Oksana Tsaregorodtseva

Oksana Tsaregorodtseva
University of Tuebingen | EKU Tübingen · Department of Psychology

MSc in Cognitive Science; PhD

About

12
Publications
1,507
Reads
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25
Citations

Publications

Publications (12)
Article
Full-text available
Negative sentences are hard to process when they are presented out of context. When embedded in a context of plausible denial their processing difficulty decreases or is completely eliminated. We investigated in six behavioral experiments whether the processing of negation is eased in a denial context triggered by discourse markers (e.g. Contrary t...
Thesis
Full-text available
It has been shown that task irrelevant spatial information affects content in visuospatial working memory, if the information is visually salient. Data suggests that the phenomenon is based on the automatic attentional capture of the salient object. Thus, the ‘internal’ spatial location, kept in the working memory, and the ‘external’ spatial locati...
Poster
Full-text available
This study aimed at investigating whether negation and affirmation behave similarly in supportive contexts. Both affirmative and negative sentences were designed around the mismatch between contextual expectations and sentence meaning: the denial of negative expectations lead to an affirmative sentence meaning whereas the denial of affirmative expe...
Poster
Full-text available
It is well established that visuospatial working memory is disrupted by a visual distractor (Stigchel et al., 2007). Data suggest that the impact is due to interconnections between visuospatial working memory and attention. Another line of research claims that location-associated words (e.g., 'sun'-up vs. 'grass'-down) orient attention reflexively...
Article
Full-text available
The avoidance of directly addressing human mortality indicates fear of death. This fear elicits psychological, social and religious interdictions in language such that people resort to the use of metaphors to avoid confronting death. Under the premise that metaphor is a conceptual mapping from a concrete source to an abstract target domain, this st...
Article
Full-text available
It has been shown previously that grammatical gender affects objects’ conceptualization. Specifically, it was revealed that people tend to endow objects without biological sex by masculine/feminine properties if the linguistic label for the object has a masculine/ feminine gender. Data suggest that the linguistic label being part of the concept is...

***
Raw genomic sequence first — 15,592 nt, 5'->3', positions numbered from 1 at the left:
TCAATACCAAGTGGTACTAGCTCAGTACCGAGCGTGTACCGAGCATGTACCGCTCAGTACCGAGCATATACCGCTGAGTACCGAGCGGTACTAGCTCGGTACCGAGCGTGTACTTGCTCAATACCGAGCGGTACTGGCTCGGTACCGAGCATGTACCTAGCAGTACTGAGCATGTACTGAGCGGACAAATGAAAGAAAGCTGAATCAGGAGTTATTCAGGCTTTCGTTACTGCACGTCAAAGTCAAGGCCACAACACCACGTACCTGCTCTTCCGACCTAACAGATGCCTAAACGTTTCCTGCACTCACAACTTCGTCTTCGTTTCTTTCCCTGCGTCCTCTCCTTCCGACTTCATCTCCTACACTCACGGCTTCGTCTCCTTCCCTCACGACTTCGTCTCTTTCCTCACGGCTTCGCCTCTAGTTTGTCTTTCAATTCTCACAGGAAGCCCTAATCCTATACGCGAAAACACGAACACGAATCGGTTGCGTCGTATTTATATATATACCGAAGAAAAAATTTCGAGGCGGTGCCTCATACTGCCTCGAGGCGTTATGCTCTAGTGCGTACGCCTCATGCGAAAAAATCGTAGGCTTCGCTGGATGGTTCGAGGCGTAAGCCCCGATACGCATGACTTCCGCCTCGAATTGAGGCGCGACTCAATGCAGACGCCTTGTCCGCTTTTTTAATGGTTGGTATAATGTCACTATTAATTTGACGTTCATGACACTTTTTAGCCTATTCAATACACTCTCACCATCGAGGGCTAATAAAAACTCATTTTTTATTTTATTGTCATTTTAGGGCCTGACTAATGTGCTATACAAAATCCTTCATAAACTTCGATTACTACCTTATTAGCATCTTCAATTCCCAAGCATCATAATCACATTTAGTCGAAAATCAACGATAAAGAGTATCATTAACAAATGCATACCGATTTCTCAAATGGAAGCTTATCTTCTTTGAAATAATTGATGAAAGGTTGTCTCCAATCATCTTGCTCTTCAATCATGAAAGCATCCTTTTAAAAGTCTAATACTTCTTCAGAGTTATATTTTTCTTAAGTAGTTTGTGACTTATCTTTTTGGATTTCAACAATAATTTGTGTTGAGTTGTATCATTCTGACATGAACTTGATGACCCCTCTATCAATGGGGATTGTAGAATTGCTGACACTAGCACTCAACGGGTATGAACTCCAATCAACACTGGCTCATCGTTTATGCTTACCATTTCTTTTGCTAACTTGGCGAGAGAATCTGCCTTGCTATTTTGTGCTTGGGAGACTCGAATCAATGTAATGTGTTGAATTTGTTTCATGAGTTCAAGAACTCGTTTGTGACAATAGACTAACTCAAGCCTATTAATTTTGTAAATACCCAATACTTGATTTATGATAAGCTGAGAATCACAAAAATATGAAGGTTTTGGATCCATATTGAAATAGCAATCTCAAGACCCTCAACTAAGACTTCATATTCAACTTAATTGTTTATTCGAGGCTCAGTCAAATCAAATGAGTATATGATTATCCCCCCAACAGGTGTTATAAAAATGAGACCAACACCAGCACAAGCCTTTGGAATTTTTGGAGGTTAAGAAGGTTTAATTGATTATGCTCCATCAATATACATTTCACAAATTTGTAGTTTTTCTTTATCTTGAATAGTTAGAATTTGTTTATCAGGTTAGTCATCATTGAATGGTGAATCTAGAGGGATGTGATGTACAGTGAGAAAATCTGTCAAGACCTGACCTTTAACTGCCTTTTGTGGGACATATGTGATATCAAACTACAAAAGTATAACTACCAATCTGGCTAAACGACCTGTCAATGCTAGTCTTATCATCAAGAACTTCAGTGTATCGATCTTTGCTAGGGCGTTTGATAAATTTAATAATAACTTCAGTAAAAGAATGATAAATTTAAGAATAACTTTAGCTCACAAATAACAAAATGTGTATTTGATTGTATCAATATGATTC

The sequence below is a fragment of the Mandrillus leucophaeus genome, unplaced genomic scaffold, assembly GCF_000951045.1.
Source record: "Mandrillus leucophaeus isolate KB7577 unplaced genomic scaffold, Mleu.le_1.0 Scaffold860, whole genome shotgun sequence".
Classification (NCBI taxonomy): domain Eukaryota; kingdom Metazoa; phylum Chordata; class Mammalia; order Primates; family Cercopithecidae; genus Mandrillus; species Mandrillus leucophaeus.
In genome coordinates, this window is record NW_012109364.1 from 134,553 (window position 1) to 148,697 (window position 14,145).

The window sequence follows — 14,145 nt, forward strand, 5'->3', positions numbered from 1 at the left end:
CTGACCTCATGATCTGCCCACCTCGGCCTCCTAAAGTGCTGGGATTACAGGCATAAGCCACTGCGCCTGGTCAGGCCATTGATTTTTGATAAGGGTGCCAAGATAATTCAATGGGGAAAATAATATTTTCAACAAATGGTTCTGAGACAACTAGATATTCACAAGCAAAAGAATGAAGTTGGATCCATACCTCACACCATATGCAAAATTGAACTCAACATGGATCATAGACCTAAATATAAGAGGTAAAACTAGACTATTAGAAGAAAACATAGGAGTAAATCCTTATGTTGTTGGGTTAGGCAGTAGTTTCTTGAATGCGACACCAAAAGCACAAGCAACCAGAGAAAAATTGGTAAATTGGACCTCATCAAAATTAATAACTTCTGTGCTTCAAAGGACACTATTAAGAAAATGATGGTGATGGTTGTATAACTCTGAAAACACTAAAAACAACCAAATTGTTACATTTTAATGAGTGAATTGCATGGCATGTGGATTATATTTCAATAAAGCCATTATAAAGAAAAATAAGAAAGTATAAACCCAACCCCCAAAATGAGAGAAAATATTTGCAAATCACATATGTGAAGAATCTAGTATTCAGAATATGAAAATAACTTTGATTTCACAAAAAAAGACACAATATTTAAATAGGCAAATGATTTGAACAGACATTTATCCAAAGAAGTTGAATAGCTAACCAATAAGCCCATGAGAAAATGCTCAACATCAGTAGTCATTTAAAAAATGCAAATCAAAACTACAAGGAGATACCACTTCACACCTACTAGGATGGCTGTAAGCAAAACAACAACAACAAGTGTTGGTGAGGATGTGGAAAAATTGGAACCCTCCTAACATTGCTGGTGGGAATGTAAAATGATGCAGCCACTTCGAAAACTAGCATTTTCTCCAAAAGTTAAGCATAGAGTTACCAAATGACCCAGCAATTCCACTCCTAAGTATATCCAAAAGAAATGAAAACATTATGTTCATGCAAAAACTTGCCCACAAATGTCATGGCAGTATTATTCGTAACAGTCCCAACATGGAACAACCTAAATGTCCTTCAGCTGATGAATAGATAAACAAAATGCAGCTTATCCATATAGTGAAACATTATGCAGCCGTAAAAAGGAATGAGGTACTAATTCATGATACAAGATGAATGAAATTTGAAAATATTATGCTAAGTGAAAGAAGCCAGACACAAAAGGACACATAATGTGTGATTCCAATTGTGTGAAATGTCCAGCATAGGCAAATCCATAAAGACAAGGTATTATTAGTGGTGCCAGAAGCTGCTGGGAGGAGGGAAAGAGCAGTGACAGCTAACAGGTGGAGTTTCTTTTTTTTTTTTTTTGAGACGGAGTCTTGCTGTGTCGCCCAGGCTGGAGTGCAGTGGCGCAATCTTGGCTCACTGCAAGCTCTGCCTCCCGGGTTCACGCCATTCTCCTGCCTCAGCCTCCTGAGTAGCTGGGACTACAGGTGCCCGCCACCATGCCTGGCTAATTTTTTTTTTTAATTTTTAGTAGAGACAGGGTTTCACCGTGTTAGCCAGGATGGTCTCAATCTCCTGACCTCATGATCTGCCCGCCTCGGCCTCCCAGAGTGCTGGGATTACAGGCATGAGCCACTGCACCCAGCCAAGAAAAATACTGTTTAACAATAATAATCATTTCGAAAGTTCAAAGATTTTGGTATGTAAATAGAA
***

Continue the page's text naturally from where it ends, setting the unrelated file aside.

Presentation
Full-text available
It has been shown that auditory features such as high and low pitch could be mapped into visual stimuli such as dots presented in upper and lower parts of the screen (Evans and Treisman 2010). Such findings demonstrated the ability of the brain to combine information from different perceptual sources and to employ modality combination for performan...
Poster
Full-text available
Previous studies showed that perceptual knowledge is able to shape abstract concepts such as ''good'' and ''bad'' due to activation of conceptual information during color perception (Meier et al. 2004). It was suggested that conceptual knowledge about particular color is activated and affected processing of words (positive/negative words in black a...
Article
Full-text available
The aim of the current study is to test the hypothesis of Dudschig et al. (2012) for native Russian speakers. That hypothesis states that linguistic stimuli, which do not convey spatial information in their meaning (e.g., ‘sun’, ‘grass’), produce vertical attention shifts in the direction to the typical location of the word referent in the world. T...
Article
Full-text available
The study aimed to explore processing difference between a literal phrase and a metaphoric one. Unlike artificially created stimuli in most experimental research, an artistic text with an ambiguous binary metaphoric phrase was used. Eye tracking methodology was applied. Results suggested difference between the two types of phrases in both early and...
Article
Full-text available
Previous studies show that eye movement trajectory curves away from a remembered visual location if a saccade needs to be made in the same direction as the location. Data suggest that part of the process of maintaining the location in working memory is the mental simulation of that location, so that the oculomotor system treats the remembered locat...
Article
Full-text available
The aim of the current study was to test the hypothesis of Dudschig et al. (2012) in the speakers of Russian. That hypothesis states that linguistic stimuli which do not convey spatial information in their meaning (e.g., sun, grass) produce vertical attention shifts in the direction of the typical location of the word’s referent in the world (for e...

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Projects

Projects (2)
Project
The project investigates sensorimotor semantics.
Project
The project is aimed to examine whether the word with implied spatial meaning could affect visuospatial working memory processes